By Nai Kanell
Vice President of Marketing
SpaceIQ

When you’re traveling far from home and need a place to rest and recuperate, you visit a hotel. You might stay a few days, but eventually you’ll be on your way. The concept of a hotel desk is much the same—everything you need to work when you don’t have a workplace to call “home.” But there are some major differences.

What is hoteling in the workplace? How is it different from hot desks? It’s important to understand hoteling as a practice in the modern workplace. Having a grip on the framework of revolving desk reservations will help better integrate this concept into the workplace. With the right processes, it’s easy to maximize the convenience of hoteling, while downplaying the pitfalls of a non-traditional desking arrangements.

Hoteling vs. hot desking

There’s a lot of confusion between workplace hoteling and hot desking. The terms are often incorrectly used interchangeably. The difference comes down to the level of control and organization.

Hoteling involves pre-booking and checking in to a concierge to access a space, much like at an actual hotel. Even in a room full of empty desks and unoccupied workstations, a person has to check in with central booking to access their spot. It may be a person or it could be self-directed software. What matters is that the process is the same for everyone and there’s a standardized record of the desk assignment.

Hot desking is more free-wheeling. It’s still based in an unassigned desk concept, but the execution is first-come, first-served. If any employee sees an open space, they’re welcome to claim it as their own and get to business—no reservation required. Some hot desking setups may still require check-in, but there’s no need for reservations. Check-in is merely a form of capacity control.

Read more on the pros and cons of hot desking.

Though similar in concept, hoteling and hot desking diverge in how workers access space. Workplaces looking for more control over space utilization will opt for hoteling; casual environments without capacity concerns tend to embrace hot desking.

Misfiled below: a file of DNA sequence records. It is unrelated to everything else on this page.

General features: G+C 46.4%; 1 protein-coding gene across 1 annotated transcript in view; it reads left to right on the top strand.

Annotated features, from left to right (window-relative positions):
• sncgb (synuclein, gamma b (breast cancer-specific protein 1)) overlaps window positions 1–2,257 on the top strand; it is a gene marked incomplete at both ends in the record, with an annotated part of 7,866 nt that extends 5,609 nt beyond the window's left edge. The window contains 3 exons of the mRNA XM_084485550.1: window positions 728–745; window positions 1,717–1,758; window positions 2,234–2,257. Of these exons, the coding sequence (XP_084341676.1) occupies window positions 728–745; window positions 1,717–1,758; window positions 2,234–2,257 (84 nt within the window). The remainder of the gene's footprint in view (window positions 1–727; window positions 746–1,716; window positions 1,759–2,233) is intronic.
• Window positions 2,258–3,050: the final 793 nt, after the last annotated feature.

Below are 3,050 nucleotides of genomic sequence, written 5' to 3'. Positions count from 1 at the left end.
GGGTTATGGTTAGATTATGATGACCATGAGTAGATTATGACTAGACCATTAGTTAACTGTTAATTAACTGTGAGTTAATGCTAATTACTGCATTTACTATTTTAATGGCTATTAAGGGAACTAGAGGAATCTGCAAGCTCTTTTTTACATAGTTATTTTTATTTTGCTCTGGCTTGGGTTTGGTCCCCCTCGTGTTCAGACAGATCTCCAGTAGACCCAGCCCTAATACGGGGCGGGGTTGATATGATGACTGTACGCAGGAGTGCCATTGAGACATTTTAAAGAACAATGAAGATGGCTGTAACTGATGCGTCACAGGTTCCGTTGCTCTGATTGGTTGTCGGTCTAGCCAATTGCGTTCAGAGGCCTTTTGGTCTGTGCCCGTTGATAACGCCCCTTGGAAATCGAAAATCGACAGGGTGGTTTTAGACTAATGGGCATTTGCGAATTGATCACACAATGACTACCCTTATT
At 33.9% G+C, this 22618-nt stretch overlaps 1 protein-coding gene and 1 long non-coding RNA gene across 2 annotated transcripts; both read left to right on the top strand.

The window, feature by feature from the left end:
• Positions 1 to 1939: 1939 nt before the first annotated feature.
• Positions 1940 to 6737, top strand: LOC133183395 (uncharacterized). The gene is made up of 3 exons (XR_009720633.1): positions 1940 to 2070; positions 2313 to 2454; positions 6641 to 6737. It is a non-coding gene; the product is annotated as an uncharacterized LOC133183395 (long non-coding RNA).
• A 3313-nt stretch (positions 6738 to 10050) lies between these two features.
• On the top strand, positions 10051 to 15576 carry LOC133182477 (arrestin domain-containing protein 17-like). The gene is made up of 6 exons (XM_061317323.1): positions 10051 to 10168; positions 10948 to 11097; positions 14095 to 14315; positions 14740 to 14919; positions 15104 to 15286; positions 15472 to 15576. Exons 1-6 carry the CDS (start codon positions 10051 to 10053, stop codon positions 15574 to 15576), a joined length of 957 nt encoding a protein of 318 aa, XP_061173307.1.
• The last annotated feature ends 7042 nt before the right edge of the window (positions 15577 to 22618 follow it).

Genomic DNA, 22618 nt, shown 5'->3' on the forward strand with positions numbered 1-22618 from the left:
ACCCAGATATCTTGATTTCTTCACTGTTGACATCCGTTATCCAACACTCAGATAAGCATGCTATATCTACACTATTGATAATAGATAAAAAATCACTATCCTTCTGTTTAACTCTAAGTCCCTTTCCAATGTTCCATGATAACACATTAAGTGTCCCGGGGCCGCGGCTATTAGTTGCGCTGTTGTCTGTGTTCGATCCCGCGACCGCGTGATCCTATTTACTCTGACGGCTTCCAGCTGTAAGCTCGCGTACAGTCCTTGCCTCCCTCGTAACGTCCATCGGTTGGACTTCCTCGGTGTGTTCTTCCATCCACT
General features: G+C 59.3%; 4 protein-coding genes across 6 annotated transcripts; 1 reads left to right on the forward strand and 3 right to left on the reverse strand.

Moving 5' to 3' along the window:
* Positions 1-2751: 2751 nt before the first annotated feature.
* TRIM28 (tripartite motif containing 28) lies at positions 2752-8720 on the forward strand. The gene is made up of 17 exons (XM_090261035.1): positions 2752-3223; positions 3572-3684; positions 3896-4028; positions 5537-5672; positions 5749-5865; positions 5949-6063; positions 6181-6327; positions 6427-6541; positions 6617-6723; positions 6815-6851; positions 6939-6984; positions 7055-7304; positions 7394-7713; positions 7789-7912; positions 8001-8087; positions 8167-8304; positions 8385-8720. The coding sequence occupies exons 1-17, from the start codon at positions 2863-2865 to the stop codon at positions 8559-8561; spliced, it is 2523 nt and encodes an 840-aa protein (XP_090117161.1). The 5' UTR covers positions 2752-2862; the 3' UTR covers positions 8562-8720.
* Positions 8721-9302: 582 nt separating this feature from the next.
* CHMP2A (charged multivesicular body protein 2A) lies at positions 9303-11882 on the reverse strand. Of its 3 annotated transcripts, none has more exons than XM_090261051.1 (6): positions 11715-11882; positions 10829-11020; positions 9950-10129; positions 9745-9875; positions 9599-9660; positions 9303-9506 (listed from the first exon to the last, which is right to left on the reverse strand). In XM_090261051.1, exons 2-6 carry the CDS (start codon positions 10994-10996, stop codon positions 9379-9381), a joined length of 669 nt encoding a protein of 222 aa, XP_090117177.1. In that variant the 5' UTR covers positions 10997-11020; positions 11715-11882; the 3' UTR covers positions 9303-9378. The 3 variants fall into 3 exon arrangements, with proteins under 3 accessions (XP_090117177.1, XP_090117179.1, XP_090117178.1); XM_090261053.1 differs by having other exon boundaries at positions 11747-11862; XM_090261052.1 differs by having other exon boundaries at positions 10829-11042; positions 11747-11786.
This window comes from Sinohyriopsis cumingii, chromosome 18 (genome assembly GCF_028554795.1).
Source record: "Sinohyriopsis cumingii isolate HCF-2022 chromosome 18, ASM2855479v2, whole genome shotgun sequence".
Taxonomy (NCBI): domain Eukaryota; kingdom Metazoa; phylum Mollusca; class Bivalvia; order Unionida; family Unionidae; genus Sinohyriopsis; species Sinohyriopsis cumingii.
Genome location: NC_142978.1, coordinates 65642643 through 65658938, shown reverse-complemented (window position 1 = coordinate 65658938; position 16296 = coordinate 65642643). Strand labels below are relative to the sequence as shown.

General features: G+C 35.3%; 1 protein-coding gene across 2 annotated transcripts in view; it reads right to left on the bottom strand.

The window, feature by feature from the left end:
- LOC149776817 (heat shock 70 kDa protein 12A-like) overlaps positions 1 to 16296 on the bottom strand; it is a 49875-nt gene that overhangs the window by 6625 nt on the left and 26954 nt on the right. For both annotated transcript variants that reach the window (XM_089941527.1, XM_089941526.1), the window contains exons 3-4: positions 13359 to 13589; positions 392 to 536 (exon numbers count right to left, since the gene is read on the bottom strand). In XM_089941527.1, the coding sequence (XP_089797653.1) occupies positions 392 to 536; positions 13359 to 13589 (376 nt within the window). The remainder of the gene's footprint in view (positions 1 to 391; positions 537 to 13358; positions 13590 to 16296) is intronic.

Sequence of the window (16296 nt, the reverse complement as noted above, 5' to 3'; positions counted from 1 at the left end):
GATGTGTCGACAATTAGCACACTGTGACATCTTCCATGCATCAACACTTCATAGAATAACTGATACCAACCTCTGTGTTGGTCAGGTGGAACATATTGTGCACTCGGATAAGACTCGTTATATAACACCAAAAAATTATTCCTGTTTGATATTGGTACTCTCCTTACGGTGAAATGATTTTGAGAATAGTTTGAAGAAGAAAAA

Why does hoteling work?

The benefits of office hoteling come from its marriage of order and freedom. Just like you’re free to pick the room that’s right for you at the hotel you want over defined dates, hotel desking works the same way. There’s freedom of choice dictated by standardization. An example:

Jim wants a workspace with a view on Friday. There are two coworking spaces within walking distance from his apartment, both with great views. Jim checks Friday availability for both and sees that Workspace A is booked, while Workspace B has an open workstation from 8 a.m. to 2 p.m. He books Workspace B, arrives on time, and enjoys his workspace.

In this simple scenario, there’s no frantic search for a space with a view or finding out last-minute there aren’t any spaces available. Jim knows exactly what he’s getting and for how long. He’s paid upfront. All he needs to do is check-in to his workspace and get to work. The process is straightforward and chaos-free.

Standardizing the hoteling process

Desk hoteling isn’t without its drawbacks. Thankfully, they’re easily handled if the process is well-standardized. In fact, workplace hoteling software resolves many of the common gaps.

  • Workers submit their reservation request to the system, which checks desk availability
  • A reservation is confirmed, with details automatically emailed to the worker
  • The system is updated with the new occupancy information
  • A reminder is emailed to the worker prior to their visit, including pertinent information
  • The worker checks in at their scheduled time and enjoys their reserved desk space

This bare-bones framework becomes more complicated depending on the situation. Taking payment, providing IT access, processing cancellations, and addressing special requests all have a place in the standard hoteling process. Building them on this simple, central framework is imperative.

Hoteling by scale for success

The great thing about hoteling is that it works at any scale. You’re liable to find a 10-room hotel in the same city as a 150-room hotel. No matter where you stay or for how long, the process is the same: 1) Reservation; 2) Confirmation; 3) Check-in; and 4) Check-out.

The same goes for hotel desks. It doesn’t matter if there are 10 desks or 150 workspaces, the hoteling process is scalable. What matters is that the process for accessing these desks remains the same for all workers in all situations. Whether they’re reserving a 10-person conference room or a single desk for half of a day, the process should be familiar, simple, and orderly. It’s the only way to make hoteling work well.

Keep reading: A guide to office hoteling best practices.

Tags:  SiQ